Saturday, June 4, 2011

Might Could and Ida Claire

I was going to write a little post about my puppy, bless his heart, sleeping right away at this moment.  He's all stretched out and worn out from Handsome being home for exactly 71 minutes this morning and playing with him.  Truth be told, its been a long week in this FireWife's house, and as a result, this ole' girl is looking forward to it ending.  I am on my weekend, but as for Handsome, well, I think I'll see him sometime in July.

But, as I began writing this, I stumbled upon a resource which I believe to be PURE GOLD.  I'm so excited about it!  I was going to link "bless his heart" for you, in case you're not from the south and are confused as to what I mean when I say it.  Really, its all in the context, but it means anything from "aren't you sweet" to "what an idiot", with the occasional "don't think I'm a bad person just because I told her she was a waste of air".

Anyhow, what I found was this little dictionary of Southernisms, and as I said, I'm super excited about it!!  I could have used this last night when I made dinner up at H.'s fire house.  The southern lingo was bouncing off the walls so fast, I think I even started rounding my words and softening my syl-a-bils.  The examples in the dictionary make the speakers sound dumb, talking about coon dogs and opossums, but really, most everyone talks like this, even well-educated people.  Its sort of like comfort food.

A friend of mine from up North didn't understand this wonderful way of speaking when she first moved down here.  It was a comical situation, where she and some other girls were talking about a young lady in their class who was driving them up the wall.  Little Miss North was just unloading on her, and then one of the southern girls pipes up with, "... something-something-not-very-nice, bless her heart," and caught LMN totally off-guard.  She was suddenly uncertain if they were all on the same side, or if she had been bashing the friend of this southern girl.  This dictionary really could have come in handy then.

Today I'm heading out to the lake with some newfound southern friends of mine, most of whom are in fact well-educated, and I know I could really use this little dictionary.  I also know that as I bask in the hot hot sun (although its going to be a "fair" day, at only 93*), my words will get softer and rounder like a middle-aged man, and I may even throw out a "bless your heart" or two.  Because I'm acclimating.  Finally, after near-on 3 whole years in these here parts, (he he he he...), we're settling in.  Hitting our stride, if you will.  We're getting to the point in some friendships where if I needed my car pulled out of a ditch, I have a few numbers to call.  If I have too much cake/steak/ice cream and need to share it with someone, I have a few numbers to call.  If I'm bored and sitting at home and need some distraction, I have a few numbers to call.  Not a ton, but a few.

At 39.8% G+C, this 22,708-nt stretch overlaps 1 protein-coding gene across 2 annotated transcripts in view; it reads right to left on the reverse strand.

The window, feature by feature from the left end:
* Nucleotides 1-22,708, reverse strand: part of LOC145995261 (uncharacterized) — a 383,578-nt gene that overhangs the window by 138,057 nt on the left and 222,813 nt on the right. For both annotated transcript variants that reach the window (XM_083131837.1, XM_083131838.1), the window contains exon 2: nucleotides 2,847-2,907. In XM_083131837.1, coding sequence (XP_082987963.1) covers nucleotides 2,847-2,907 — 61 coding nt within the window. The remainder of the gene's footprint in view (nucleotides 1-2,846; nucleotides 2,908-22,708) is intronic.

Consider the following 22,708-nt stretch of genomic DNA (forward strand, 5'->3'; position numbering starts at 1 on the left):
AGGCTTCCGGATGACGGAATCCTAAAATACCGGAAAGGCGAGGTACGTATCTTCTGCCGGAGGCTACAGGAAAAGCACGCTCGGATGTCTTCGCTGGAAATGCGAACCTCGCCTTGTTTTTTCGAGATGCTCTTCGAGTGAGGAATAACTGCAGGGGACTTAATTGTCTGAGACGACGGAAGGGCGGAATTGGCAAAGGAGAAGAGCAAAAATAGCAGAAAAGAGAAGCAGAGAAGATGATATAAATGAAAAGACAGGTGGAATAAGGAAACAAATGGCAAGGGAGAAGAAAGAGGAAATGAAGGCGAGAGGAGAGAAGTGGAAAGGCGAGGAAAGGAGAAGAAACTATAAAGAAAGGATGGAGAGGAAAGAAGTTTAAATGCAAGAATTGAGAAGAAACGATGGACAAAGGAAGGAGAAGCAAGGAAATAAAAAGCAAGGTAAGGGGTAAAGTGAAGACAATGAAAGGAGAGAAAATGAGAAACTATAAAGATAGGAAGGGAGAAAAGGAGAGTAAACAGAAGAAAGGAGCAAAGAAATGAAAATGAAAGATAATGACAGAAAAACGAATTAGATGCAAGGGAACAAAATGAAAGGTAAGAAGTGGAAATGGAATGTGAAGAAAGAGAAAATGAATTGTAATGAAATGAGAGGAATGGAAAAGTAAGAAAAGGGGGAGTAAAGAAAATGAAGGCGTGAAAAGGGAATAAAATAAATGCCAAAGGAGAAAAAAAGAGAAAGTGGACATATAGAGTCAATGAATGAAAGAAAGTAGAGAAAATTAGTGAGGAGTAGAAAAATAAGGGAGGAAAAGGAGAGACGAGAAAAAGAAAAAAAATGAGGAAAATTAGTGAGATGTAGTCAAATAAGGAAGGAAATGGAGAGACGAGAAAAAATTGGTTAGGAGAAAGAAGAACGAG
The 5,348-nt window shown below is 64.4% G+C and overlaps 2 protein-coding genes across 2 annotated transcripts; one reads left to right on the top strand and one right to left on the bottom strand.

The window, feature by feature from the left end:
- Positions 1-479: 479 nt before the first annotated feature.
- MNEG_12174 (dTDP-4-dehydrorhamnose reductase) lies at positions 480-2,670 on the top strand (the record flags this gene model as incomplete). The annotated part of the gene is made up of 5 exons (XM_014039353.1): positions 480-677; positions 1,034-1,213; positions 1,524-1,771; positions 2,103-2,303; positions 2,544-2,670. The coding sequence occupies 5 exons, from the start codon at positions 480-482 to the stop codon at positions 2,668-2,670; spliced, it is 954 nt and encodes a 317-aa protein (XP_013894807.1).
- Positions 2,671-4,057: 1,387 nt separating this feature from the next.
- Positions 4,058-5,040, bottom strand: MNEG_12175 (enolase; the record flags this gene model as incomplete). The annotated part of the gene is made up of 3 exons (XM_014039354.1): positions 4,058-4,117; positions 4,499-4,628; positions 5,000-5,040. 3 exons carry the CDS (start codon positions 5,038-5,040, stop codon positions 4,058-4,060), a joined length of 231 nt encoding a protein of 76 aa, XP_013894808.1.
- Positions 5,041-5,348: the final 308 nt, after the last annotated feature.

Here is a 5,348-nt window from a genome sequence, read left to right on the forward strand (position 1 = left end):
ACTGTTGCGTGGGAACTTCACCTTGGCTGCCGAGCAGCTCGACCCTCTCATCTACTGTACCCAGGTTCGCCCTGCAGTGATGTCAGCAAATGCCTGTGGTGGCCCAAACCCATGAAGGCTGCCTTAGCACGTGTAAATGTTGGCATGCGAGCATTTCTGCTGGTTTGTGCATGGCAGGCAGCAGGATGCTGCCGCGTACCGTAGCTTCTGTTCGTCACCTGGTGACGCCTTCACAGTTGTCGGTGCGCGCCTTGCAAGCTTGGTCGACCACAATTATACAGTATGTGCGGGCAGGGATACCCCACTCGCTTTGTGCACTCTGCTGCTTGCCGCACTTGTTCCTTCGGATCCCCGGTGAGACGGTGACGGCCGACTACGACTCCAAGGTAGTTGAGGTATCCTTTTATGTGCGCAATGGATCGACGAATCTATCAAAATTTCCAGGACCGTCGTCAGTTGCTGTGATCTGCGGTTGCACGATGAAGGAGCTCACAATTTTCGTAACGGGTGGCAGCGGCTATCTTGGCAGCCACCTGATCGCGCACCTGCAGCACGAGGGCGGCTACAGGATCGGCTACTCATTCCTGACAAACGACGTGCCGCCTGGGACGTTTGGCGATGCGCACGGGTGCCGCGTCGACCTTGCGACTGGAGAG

I've been wondering when a person is truly "settled" in a place, and as I examine the above paragraph, I believe its a combination of when you have a few numbers to call, and when you see people at the grocery store that you know.  Perhaps when you've got a "usual place" to go eat.  I'm not convinced on that one, but the other two, for sure.  I still miss PA, but we're here for now, and I think I'm finally figuring out what it means to be here.

If you're bored this weekend, check out the southernisms.  Let me know which one is your favorite.  I think I'm still in love with "bless your heart", but "wore him out" is another good one, as well as "fair piece" and "over yonder".
Getting 'down with the southern vernacular, 

1 comment:

  1. I have more than a few numbers to call. I see people I know at the grocery story from time to time. I have a few eating establishments that I frequent on a regular basis (and I should have all these things since I've been here for 7 years), but I'm still working on the being-all-here thing. And all this southern talk makes me feel warm and cozy and makes me cringe all at the same time!


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